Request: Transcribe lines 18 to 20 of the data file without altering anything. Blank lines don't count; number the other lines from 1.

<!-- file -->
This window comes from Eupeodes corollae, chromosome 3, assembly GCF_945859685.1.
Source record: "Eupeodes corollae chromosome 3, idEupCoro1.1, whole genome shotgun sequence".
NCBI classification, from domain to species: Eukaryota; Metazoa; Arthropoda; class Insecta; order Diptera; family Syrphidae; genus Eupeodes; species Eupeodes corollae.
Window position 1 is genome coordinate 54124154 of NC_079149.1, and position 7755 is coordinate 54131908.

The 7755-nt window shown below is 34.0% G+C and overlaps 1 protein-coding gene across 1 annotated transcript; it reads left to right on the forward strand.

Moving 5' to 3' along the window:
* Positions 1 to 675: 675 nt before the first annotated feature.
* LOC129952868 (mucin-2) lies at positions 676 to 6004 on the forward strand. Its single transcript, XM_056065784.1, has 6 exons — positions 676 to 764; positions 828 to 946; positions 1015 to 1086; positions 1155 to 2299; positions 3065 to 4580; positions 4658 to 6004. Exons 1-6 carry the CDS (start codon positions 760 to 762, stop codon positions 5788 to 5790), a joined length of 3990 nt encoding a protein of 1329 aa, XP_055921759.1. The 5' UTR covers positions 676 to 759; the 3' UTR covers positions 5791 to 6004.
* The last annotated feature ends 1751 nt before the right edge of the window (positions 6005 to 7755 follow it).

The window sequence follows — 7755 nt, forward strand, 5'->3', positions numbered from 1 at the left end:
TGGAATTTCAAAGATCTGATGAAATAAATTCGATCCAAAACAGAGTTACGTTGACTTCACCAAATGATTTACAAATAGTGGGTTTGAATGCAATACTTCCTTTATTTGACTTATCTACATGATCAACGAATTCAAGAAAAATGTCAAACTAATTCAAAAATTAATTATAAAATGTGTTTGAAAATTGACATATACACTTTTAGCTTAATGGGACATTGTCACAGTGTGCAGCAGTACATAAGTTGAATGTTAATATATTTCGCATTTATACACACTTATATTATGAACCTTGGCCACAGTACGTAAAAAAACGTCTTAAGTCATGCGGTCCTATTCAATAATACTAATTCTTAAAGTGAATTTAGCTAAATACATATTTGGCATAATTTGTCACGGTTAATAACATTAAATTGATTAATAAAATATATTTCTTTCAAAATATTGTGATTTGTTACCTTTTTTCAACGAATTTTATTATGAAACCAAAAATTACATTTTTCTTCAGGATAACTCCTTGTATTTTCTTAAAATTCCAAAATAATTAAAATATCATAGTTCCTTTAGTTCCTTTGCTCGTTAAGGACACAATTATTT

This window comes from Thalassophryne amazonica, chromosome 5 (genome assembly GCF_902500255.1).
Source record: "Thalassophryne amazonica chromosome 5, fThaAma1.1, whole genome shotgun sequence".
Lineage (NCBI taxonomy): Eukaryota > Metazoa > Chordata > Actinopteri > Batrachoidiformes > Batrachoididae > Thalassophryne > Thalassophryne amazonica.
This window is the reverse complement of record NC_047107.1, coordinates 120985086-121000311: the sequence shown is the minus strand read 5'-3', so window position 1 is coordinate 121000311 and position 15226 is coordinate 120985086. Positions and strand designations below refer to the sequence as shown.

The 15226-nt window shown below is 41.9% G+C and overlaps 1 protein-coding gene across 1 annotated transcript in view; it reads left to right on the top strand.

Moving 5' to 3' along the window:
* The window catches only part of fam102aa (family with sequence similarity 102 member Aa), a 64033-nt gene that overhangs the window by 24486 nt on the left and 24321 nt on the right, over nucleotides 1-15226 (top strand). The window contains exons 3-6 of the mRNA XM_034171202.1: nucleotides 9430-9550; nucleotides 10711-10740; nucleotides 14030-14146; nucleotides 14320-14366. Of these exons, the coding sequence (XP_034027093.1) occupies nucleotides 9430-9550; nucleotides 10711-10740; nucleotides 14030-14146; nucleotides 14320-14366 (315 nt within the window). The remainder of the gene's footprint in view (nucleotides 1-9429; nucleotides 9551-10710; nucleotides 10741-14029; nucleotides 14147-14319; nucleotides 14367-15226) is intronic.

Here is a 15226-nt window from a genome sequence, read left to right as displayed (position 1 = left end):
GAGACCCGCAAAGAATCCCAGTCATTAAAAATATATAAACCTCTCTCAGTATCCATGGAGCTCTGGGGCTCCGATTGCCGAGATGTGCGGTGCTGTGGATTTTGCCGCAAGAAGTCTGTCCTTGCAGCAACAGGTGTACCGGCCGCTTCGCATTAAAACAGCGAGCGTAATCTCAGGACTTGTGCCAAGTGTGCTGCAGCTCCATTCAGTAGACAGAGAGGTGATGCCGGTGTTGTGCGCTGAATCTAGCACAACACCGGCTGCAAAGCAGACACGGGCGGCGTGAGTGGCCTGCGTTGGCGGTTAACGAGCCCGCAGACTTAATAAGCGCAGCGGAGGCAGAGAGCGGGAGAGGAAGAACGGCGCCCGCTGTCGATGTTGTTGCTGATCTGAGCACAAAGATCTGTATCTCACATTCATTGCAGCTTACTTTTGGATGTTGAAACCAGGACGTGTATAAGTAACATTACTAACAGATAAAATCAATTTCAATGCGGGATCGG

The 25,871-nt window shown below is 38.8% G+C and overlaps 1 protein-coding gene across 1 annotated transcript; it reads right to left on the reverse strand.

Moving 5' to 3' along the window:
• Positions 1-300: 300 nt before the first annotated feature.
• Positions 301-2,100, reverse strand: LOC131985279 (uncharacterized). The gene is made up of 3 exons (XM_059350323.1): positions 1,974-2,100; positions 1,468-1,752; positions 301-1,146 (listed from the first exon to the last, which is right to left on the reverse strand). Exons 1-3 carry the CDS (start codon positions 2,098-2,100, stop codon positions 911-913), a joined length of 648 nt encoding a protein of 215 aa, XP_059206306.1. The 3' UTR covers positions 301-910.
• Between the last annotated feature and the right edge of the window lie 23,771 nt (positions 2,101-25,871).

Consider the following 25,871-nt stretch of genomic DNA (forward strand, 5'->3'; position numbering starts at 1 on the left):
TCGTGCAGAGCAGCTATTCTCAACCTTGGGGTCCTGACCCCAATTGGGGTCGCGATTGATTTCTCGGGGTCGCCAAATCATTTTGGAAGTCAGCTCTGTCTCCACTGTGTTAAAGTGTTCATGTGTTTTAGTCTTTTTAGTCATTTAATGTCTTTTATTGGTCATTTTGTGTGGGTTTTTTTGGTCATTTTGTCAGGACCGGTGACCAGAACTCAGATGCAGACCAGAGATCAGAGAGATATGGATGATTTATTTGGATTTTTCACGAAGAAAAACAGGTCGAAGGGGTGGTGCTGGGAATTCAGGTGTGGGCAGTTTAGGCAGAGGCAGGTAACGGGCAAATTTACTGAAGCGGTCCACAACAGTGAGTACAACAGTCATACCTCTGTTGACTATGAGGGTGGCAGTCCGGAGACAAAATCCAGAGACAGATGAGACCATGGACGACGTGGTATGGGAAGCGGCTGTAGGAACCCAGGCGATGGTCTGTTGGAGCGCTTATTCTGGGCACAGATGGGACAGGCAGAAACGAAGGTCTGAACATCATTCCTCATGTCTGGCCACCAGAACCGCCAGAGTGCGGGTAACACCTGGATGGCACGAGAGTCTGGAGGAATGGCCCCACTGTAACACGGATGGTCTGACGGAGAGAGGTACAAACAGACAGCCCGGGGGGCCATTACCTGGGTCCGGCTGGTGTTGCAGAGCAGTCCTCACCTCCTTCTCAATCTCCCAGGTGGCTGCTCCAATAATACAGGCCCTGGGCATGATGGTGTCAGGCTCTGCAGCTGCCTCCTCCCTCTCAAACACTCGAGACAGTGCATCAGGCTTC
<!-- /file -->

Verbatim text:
* The window catches only part of fam102aa (family with sequence similarity 102 member Aa), a 64033-nt gene that overhangs the window by 24486 nt on the left and 24321 nt on the right, over nucleotides 1-15226 (top strand). The window contains exons 3-6 of the mRNA XM_034171202.1: nucleotides 9430-9550; nucleotides 10711-10740; nucleotides 14030-14146; nucleotides 14320-14366. Of these exons, the coding sequence (XP_034027093.1) occupies nucleotides 9430-9550; nucleotides 10711-10740; nucleotides 14030-14146; nucleotides 14320-14366 (315 nt within the window). The remainder of the gene's footprint in view (nucleotides 1-9429; nucleotides 9551-10710; nucleotides 10741-14029; nucleotides 14147-14319; nucleotides 14367-15226) is intronic.

Here is a 15226-nt window from a genome sequence, read left to right as displayed (position 1 = left end):
GAGACCCGCAAAGAATCCCAGTCATTAAAAATATATAAACCTCTCTCAGTATCCATGGAGCTCTGGGGCTCCGATTGCCGAGATGTGCGGTGCTGTGGATTTTGCCGCAAGAAGTCTGTCCTTGCAGCAACAGGTGTACCGGCCGCTTCGCATTAAAACAGCGAGCGTAATCTCAGGACTTGTGCCAAGTGTGCTGCAGCTCCATTCAGTAGACAGAGAGGTGATGCCGGTGTTGTGCGCTGAATCTAGCACAACACCGGCTGCAAAGCAGACACGGGCGGCGTGAGTGGCCTGCGTTGGCGGTTAACGAGCCCGCAGACTTAATAAGCGCAGCGGAGGCAGAGAGCGGGAGAGGAAGAACGGCGCCCGCTGTCGATGTTGTTGCTGATCTGAGCACAAAGATCTGTATCTCACATTCATTGCAGCTTACTTTTGGATGTTGAAACCAGGACGTGTATAAGTAACATTACTAACAGATAAAATCAATTTCAATGCGGGATCGG